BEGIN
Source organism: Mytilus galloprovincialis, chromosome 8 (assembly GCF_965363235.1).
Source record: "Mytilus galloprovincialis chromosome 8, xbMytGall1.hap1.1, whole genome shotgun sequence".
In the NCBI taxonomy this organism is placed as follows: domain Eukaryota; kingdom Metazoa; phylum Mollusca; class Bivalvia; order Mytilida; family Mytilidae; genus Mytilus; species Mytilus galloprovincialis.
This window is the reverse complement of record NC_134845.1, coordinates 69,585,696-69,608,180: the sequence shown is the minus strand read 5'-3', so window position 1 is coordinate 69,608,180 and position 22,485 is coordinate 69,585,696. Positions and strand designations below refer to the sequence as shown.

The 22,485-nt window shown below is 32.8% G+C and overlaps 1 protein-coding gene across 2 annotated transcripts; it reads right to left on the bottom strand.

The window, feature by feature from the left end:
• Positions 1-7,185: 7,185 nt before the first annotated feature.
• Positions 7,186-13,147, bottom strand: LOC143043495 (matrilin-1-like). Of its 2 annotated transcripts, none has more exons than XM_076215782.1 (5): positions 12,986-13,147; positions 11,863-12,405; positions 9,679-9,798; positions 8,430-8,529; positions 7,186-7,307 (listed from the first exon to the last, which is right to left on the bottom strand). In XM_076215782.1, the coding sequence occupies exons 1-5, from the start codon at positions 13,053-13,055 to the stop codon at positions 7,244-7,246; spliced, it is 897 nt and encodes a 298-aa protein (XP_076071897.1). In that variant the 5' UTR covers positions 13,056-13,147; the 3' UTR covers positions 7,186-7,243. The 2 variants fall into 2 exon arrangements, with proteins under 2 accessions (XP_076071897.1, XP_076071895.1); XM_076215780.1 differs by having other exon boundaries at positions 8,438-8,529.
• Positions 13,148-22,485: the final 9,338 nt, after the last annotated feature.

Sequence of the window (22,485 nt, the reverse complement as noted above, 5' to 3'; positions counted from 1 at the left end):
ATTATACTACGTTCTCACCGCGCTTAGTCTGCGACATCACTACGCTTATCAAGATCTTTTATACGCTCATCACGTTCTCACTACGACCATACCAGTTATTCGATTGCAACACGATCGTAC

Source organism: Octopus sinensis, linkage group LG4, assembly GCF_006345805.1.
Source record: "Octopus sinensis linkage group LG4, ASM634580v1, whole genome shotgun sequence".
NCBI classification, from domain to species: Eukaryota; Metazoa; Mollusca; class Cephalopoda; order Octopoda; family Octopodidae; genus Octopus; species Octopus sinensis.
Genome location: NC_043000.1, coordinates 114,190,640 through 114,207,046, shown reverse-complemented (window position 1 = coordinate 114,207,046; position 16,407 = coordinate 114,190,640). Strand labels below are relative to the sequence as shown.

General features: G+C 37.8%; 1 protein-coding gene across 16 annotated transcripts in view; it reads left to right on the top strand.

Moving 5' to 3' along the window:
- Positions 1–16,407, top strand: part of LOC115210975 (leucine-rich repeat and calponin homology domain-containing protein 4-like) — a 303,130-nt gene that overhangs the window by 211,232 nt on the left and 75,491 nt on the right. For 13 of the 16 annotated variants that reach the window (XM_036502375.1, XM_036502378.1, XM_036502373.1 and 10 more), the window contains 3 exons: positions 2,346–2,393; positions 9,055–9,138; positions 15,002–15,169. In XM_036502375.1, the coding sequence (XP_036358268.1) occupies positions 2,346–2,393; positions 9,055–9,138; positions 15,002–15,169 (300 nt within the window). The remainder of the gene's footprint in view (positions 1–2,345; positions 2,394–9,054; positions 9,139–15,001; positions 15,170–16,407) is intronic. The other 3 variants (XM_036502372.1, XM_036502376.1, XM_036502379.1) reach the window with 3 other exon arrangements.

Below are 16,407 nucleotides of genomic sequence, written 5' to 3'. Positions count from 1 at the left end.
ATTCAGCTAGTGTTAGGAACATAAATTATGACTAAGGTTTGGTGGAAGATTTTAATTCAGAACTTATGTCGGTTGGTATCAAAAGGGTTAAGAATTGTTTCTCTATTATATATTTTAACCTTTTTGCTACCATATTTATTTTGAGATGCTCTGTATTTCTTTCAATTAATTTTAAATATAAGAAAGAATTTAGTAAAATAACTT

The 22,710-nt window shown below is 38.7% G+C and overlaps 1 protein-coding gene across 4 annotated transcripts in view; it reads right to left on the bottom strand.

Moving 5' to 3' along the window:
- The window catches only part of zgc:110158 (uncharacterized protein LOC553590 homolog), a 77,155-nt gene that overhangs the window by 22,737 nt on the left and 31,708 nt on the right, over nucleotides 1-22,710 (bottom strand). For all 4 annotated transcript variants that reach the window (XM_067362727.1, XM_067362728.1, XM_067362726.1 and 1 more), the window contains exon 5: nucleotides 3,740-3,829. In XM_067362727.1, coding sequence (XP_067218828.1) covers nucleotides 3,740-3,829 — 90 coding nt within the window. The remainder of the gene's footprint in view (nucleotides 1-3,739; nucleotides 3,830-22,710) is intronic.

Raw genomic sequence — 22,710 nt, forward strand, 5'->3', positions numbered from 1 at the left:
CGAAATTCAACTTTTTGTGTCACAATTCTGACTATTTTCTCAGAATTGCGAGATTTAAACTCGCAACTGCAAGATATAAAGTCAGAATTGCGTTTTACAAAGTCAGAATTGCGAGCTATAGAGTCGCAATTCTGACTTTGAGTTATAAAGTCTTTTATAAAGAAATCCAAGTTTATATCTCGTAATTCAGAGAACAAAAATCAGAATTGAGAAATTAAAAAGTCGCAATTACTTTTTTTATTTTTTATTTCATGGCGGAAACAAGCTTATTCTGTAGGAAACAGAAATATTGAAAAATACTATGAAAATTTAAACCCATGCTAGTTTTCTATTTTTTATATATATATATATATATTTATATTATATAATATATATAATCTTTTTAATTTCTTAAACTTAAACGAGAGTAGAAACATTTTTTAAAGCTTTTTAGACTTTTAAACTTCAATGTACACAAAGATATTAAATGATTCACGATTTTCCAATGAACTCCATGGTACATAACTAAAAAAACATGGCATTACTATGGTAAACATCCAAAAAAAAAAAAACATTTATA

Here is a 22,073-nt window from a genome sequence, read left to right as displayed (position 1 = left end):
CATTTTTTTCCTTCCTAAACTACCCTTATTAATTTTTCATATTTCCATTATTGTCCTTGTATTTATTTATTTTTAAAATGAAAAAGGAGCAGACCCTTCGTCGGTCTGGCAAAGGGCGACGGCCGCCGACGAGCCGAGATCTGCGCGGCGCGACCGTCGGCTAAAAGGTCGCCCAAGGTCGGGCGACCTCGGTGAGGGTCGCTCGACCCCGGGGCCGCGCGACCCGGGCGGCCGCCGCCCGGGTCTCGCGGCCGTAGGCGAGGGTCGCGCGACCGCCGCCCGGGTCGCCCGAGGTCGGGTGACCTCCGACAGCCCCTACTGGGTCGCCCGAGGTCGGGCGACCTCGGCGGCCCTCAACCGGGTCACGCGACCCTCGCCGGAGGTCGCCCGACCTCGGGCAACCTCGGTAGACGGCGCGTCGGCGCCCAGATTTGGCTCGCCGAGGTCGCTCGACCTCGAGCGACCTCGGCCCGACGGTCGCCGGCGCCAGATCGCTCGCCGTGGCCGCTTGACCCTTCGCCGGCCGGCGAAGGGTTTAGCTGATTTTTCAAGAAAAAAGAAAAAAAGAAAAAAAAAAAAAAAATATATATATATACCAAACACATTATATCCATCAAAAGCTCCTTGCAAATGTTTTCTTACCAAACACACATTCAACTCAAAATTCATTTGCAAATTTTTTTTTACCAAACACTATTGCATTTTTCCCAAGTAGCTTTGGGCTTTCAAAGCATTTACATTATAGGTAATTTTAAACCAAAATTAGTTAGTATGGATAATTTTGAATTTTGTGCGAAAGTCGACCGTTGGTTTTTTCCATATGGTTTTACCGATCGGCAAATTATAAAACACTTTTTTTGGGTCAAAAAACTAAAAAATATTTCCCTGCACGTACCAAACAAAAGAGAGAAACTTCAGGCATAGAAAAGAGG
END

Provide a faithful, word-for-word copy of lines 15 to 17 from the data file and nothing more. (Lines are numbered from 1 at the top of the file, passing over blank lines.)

Genome location: NC_043000.1, coordinates 114,190,640 through 114,207,046, shown reverse-complemented (window position 1 = coordinate 114,207,046; position 16,407 = coordinate 114,190,640). Strand labels below are relative to the sequence as shown.

General features: G+C 37.8%; 1 protein-coding gene across 16 annotated transcripts in view; it reads left to right on the top strand.

Moving 5' to 3' along the window: